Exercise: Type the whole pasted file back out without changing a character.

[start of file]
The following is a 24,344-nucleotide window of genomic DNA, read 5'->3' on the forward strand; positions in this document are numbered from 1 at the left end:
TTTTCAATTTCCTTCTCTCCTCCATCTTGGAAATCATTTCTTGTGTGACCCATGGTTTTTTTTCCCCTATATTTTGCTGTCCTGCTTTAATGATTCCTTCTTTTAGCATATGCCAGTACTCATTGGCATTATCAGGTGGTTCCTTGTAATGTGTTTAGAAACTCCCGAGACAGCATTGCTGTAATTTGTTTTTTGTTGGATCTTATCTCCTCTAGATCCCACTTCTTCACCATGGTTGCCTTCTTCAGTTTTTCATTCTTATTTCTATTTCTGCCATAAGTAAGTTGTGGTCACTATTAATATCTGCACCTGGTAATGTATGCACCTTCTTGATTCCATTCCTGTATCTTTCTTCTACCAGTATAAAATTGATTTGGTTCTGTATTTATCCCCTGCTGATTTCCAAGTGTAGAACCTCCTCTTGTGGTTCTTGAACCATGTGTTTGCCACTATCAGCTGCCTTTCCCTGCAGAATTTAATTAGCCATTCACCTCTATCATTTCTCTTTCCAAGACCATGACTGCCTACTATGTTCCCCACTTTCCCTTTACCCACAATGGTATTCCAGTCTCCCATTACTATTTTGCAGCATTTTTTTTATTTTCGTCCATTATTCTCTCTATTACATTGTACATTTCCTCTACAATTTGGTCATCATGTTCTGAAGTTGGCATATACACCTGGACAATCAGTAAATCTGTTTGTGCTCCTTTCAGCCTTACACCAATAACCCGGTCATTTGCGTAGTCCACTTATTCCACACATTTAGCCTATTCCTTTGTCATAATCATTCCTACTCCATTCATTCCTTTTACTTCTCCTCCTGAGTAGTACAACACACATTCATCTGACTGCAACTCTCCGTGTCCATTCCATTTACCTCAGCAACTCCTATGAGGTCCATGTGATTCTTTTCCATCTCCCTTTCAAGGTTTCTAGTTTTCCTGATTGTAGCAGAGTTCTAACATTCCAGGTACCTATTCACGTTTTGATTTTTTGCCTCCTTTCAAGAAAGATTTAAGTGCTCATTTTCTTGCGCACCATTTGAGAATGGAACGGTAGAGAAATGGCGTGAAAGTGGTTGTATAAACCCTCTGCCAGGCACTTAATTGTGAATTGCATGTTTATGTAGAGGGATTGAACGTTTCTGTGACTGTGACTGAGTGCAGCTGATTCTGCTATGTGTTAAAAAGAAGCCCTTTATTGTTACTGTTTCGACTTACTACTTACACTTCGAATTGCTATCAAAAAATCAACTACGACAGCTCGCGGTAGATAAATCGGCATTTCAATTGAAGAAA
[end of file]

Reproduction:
The following is a 24,344-nucleotide window of genomic DNA, read 5'->3' on the forward strand; positions in this document are numbered from 1 at the left end:
TTTTCAATTTCCTTCTCTCCTCCATCTTGGAAATCATTTCTTGTGTGACCCATGGTTTTTTTTCCCCTATATTTTGCTGTCCTGCTTTAATGATTCCTTCTTTTAGCATATGCCAGTACTCATTGGCATTATCAGGTGGTTCCTTGTAATGTGTTTAGAAACTCCCGAGACAGCATTGCTGTAATTTGTTTTTTGTTGGATCTTATCTCCTCTAGATCCCACTTCTTCACCATGGTTGCCTTCTTCAGTTTTTCATTCTTATTTCTATTTCTGCCATAAGTAAGTTGTGGTCACTATTAATATCTGCACCTGGTAATGTATGCACCTTCTTGATTCCATTCCTGTATCTTTCTTCTACCAGTATAAAATTGATTTGGTTCTGTATTTATCCCCTGCTGATTTCCAAGTGTAGAACCTCCTCTTGTGGTTCTTGAACCATGTGTTTGCCACTATCAGCTGCCTTTCCCTGCAGAATTTAATTAGCCATTCACCTCTATCATTTCTCTTTCCAAGACCATGACTGCCTACTATGTTCCCCACTTTCCCTTTACCCACAATGGTATTCCAGTCTCCCATTACTATTTTGCAGCATTTTTTTTATTTTCGTCCATTATTCTCTCTATTACATTGTACATTTCCTCTACAATTTGGTCATCATGTTCTGAAGTTGGCATATACACCTGGACAATCAGTAAATCTGTTTGTGCTCCTTTCAGCCTTACACCAATAACCCGGTCATTTGCGTAGTCCACTTATTCCACACATTTAGCCTATTCCTTTGTCATAATCATTCCTACTCCATTCATTCCTTTTACTTCTCCTCCTGAGTAGTACAACACACATTCATCTGACTGCAACTCTCCGTGTCCATTCCATTTACCTCAGCAACTCCTATGAGGTCCATGTGATTCTTTTCCATCTCCCTTTCAAGGTTTCTAGTTTTCCTGATTGTAGCAGAGTTCTAACATTCCAGGTACCTATTCACGTTTTGATTTTTTGCCTCCTTTCAAGAAAGATTTAAGTGCTCATTTTCTTGCGCACCATTTGAGAATGGAACGGTAGAGAAATGGCGTGAAAGTGGTTGTATAAACCCTCTGCCAGGCACTTAATTGTGAATTGCATGTTTATGTAGAGGGATTGAACGTTTCTGTGACTGTGACTGAGTGCAGCTGATTCTGCTATGTGTTAAAAAGAAGCCCTTTATTGTTACTGTTTCGACTTACTACTTACACTTCGAATTGCTATCAAAAAATCAACTACGACAGCTCGCGGTAGATAAATCGGCATTTCAATTGAAGAAA